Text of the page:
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We can continue to maintain excellence as we innovate by providing students the opportunity to extend their learning beyond the classroom.  ELO’s or Extended Learning Opportunities can be…”independent study, private instruction, team sports, performing groups, internships, community service, and work study” as well as online courses and apprenticeships,” according to Keena State College (2014).  Extended Learning Opportunities give students the chance to extend their learning in a real world setting.  As we design hooks for our lessons Dave Burgess suggests looking at real world hooks.  One way we can do this is by asking ourselves questions as we create engaging, innovative lessons.  One question might be, “What can we inspire kids to learn that goes beyond the test?” (Burgess, 2012).  By actually thinking about questions like this and looking at ELO’s we can help our students see a connection between school and the world they live in.

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Ensuring the first few days are successful and engaging is important, but bear in mind that developing a plan for classroom management prior to the first few days of school is essential.  One book I refer to each year as I plan for the first few weeks of school is The First Days of School by Harry Wong and Rosemary Wong.  I like referring to this text because it reminds me of the many things I need to consider when I plan for the first few days and even weeks of school.  I want my classroom to be innovative and engaging, in order for this to happen I need to get to know my students and this requires a safe, well-organized environment in which my students feel they can share information, make mistakes and learn.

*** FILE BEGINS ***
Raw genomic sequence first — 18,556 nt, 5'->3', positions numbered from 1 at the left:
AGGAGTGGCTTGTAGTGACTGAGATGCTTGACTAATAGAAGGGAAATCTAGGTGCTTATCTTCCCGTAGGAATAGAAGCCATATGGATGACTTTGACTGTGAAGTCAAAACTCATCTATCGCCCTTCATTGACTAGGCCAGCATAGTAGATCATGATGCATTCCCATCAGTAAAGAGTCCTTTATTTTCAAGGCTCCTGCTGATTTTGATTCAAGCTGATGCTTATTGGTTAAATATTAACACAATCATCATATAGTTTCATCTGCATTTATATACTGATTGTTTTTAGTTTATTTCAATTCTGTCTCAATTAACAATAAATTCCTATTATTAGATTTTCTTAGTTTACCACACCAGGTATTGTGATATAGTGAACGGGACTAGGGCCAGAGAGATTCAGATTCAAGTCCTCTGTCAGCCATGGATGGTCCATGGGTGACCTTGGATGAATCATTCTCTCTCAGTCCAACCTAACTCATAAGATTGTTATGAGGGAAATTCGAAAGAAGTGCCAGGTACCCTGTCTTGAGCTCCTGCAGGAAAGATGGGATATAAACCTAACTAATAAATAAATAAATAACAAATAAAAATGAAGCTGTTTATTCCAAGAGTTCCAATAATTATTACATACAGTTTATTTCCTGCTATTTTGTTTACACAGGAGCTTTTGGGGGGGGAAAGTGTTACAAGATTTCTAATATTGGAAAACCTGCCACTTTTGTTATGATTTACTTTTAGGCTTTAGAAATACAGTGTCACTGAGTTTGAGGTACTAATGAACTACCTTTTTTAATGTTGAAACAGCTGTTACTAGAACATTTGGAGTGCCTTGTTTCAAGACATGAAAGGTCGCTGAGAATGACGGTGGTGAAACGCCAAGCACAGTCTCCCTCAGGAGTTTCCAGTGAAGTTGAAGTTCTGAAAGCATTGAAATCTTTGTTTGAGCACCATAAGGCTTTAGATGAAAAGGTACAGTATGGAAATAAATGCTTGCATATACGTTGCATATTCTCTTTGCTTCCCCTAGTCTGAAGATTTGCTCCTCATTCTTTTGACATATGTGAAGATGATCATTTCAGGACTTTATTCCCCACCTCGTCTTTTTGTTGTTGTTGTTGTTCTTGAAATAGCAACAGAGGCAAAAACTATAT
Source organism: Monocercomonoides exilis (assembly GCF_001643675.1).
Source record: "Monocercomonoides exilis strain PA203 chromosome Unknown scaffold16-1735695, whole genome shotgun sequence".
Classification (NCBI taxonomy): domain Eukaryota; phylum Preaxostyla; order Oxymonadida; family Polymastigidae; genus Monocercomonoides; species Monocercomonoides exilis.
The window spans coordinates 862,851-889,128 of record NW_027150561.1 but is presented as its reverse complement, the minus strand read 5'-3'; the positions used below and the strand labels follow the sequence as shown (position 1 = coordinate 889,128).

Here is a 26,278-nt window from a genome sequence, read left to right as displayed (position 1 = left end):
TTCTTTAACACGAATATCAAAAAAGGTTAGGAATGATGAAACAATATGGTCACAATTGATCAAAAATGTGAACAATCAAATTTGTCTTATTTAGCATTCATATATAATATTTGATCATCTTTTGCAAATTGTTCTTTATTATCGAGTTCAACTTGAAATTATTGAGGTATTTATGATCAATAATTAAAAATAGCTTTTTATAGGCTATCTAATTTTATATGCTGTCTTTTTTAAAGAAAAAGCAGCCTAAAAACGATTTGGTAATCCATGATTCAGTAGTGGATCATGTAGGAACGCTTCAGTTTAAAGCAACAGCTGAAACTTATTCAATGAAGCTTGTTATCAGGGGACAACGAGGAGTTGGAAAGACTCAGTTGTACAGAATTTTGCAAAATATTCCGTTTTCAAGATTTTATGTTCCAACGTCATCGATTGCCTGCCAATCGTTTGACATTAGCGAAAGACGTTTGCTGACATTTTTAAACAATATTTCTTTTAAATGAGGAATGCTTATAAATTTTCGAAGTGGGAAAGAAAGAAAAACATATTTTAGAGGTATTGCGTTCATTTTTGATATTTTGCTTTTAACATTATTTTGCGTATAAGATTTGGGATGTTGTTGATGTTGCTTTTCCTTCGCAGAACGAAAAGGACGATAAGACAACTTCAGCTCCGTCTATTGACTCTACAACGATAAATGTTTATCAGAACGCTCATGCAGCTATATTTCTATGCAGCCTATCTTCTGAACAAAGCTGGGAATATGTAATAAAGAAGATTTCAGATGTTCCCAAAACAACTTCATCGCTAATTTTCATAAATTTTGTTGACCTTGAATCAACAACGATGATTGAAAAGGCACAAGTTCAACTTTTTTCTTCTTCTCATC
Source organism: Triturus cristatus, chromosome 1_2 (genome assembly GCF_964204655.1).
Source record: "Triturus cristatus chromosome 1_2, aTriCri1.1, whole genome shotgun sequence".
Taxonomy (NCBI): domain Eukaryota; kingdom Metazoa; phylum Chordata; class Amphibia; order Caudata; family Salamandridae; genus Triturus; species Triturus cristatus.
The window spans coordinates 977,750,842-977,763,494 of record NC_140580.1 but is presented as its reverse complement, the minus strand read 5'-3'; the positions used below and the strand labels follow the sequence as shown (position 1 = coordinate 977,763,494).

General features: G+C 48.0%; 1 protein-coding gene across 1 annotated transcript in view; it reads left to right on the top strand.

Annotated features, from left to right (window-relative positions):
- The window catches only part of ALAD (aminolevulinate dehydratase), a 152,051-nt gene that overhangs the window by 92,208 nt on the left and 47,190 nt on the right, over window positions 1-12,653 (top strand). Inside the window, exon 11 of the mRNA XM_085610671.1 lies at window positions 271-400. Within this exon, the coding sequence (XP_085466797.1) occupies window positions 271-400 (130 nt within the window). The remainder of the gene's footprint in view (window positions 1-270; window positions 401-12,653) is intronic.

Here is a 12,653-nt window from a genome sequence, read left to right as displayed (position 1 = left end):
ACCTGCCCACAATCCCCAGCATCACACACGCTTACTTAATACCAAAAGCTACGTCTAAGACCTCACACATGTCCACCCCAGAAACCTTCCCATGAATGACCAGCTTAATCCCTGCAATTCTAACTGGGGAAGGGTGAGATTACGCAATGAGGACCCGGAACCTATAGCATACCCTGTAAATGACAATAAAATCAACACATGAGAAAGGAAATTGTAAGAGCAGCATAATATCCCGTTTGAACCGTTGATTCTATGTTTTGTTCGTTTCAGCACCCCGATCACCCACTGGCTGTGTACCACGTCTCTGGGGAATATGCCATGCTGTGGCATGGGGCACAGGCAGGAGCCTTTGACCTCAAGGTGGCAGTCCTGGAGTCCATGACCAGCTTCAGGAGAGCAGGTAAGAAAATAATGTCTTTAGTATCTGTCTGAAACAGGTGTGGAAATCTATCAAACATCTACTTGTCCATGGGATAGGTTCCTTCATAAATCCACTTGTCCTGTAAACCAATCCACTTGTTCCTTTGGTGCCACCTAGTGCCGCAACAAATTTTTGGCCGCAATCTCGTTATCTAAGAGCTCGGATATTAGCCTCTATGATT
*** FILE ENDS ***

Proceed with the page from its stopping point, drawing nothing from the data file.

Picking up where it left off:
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Resources:

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Clifford, Miriam. (2013). 30 Ways to Promote Creativity in Your Classroom. Retrieved from http://www.innovationexcellence.com/blog/2013/01/10/30-ways-to-promote-creativity-in-your-classroom/

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Ken Robinson: How schools kill creativity. Ted Talk, Feb. 2006.Retrieved from http://www.ted.com/talks/ken_robinson_says_schools_kill_creativity.html

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Burgess, Dave. (2012). Teach like a Pirate. Dave Burgess Consulting Inc. San Diego, California.

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 Extended Learning Opportunities. (2014) Keena State College.  Retrieved from beyondtheclassroom.org

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Wong, Harry K. & Wong, Rosemary T. (2001).  The First Days of School.

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4 thoughts on “How do we Maintain Excellence as we Innovate?

  1. Sorry I have strangely placed periods on here. For some reason this week I was unable to place spaces between paragraphs unless I used a “dot” to hold the line. Irritating!